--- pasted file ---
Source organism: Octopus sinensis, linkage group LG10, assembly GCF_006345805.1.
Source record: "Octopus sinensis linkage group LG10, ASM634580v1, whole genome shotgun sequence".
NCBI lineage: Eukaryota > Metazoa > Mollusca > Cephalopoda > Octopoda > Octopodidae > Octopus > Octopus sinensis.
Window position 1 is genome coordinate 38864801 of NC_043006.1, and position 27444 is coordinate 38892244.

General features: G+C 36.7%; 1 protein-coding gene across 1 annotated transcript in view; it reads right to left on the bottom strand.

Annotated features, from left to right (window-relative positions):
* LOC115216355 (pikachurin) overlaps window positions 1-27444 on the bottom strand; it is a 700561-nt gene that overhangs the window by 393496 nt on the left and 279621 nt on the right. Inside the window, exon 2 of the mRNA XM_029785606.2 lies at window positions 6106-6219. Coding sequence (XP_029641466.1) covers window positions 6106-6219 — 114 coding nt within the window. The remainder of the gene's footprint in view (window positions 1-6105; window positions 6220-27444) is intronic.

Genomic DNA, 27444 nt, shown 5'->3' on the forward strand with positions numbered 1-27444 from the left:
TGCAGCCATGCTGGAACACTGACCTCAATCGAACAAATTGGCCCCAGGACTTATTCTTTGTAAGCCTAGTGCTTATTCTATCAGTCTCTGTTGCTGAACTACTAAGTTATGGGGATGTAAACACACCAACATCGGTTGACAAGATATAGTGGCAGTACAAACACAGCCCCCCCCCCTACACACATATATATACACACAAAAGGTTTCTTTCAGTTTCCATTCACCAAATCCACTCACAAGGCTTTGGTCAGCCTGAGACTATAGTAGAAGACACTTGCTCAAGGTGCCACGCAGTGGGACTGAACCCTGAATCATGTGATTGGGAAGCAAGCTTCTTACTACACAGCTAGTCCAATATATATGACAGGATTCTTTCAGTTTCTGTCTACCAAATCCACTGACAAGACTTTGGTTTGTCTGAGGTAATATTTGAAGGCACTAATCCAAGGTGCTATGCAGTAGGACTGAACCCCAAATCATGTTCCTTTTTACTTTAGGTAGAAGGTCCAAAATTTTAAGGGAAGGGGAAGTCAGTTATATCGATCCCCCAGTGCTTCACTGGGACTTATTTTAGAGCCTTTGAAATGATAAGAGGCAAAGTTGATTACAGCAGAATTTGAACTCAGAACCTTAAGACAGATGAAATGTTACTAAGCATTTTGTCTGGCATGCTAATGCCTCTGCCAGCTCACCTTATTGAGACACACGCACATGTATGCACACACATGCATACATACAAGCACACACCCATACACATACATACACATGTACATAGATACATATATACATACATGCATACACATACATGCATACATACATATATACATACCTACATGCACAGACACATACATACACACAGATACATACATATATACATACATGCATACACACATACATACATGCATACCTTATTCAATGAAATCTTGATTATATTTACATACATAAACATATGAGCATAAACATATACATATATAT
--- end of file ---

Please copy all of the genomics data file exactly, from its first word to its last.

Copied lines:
Source organism: Octopus sinensis, linkage group LG10, assembly GCF_006345805.1.
Source record: "Octopus sinensis linkage group LG10, ASM634580v1, whole genome shotgun sequence".
NCBI lineage: Eukaryota > Metazoa > Mollusca > Cephalopoda > Octopoda > Octopodidae > Octopus > Octopus sinensis.
Window position 1 is genome coordinate 38864801 of NC_043006.1, and position 27444 is coordinate 38892244.

General features: G+C 36.7%; 1 protein-coding gene across 1 annotated transcript in view; it reads right to left on the bottom strand.

Annotated features, from left to right (window-relative positions):
* LOC115216355 (pikachurin) overlaps window positions 1-27444 on the bottom strand; it is a 700561-nt gene that overhangs the window by 393496 nt on the left and 279621 nt on the right. Inside the window, exon 2 of the mRNA XM_029785606.2 lies at window positions 6106-6219. Coding sequence (XP_029641466.1) covers window positions 6106-6219 — 114 coding nt within the window. The remainder of the gene's footprint in view (window positions 1-6105; window positions 6220-27444) is intronic.

Genomic DNA, 27444 nt, shown 5'->3' on the forward strand with positions numbered 1-27444 from the left:
TGCAGCCATGCTGGAACACTGACCTCAATCGAACAAATTGGCCCCAGGACTTATTCTTTGTAAGCCTAGTGCTTATTCTATCAGTCTCTGTTGCTGAACTACTAAGTTATGGGGATGTAAACACACCAACATCGGTTGACAAGATATAGTGGCAGTACAAACACAGCCCCCCCCCCTACACACATATATATACACACAAAAGGTTTCTTTCAGTTTCCATTCACCAAATCCACTCACAAGGCTTTGGTCAGCCTGAGACTATAGTAGAAGACACTTGCTCAAGGTGCCACGCAGTGGGACTGAACCCTGAATCATGTGATTGGGAAGCAAGCTTCTTACTACACAGCTAGTCCAATATATATGACAGGATTCTTTCAGTTTCTGTCTACCAAATCCACTGACAAGACTTTGGTTTGTCTGAGGTAATATTTGAAGGCACTAATCCAAGGTGCTATGCAGTAGGACTGAACCCCAAATCATGTTCCTTTTTACTTTAGGTAGAAGGTCCAAAATTTTAAGGGAAGGGGAAGTCAGTTATATCGATCCCCCAGTGCTTCACTGGGACTTATTTTAGAGCCTTTGAAATGATAAGAGGCAAAGTTGATTACAGCAGAATTTGAACTCAGAACCTTAAGACAGATGAAATGTTACTAAGCATTTTGTCTGGCATGCTAATGCCTCTGCCAGCTCACCTTATTGAGACACACGCACATGTATGCACACACATGCATACATACAAGCACACACCCATACACATACATACACATGTACATAGATACATATATACATACATGCATACACATACATGCATACATACATATATACATACCTACATGCACAGACACATACATACACACAGATACATACATATATACATACATGCATACACACATACATACATGCATACCTTATTCAATGAAATCTTGATTATATTTACATACATAAACATATGAGCATAAACATATACATATATAT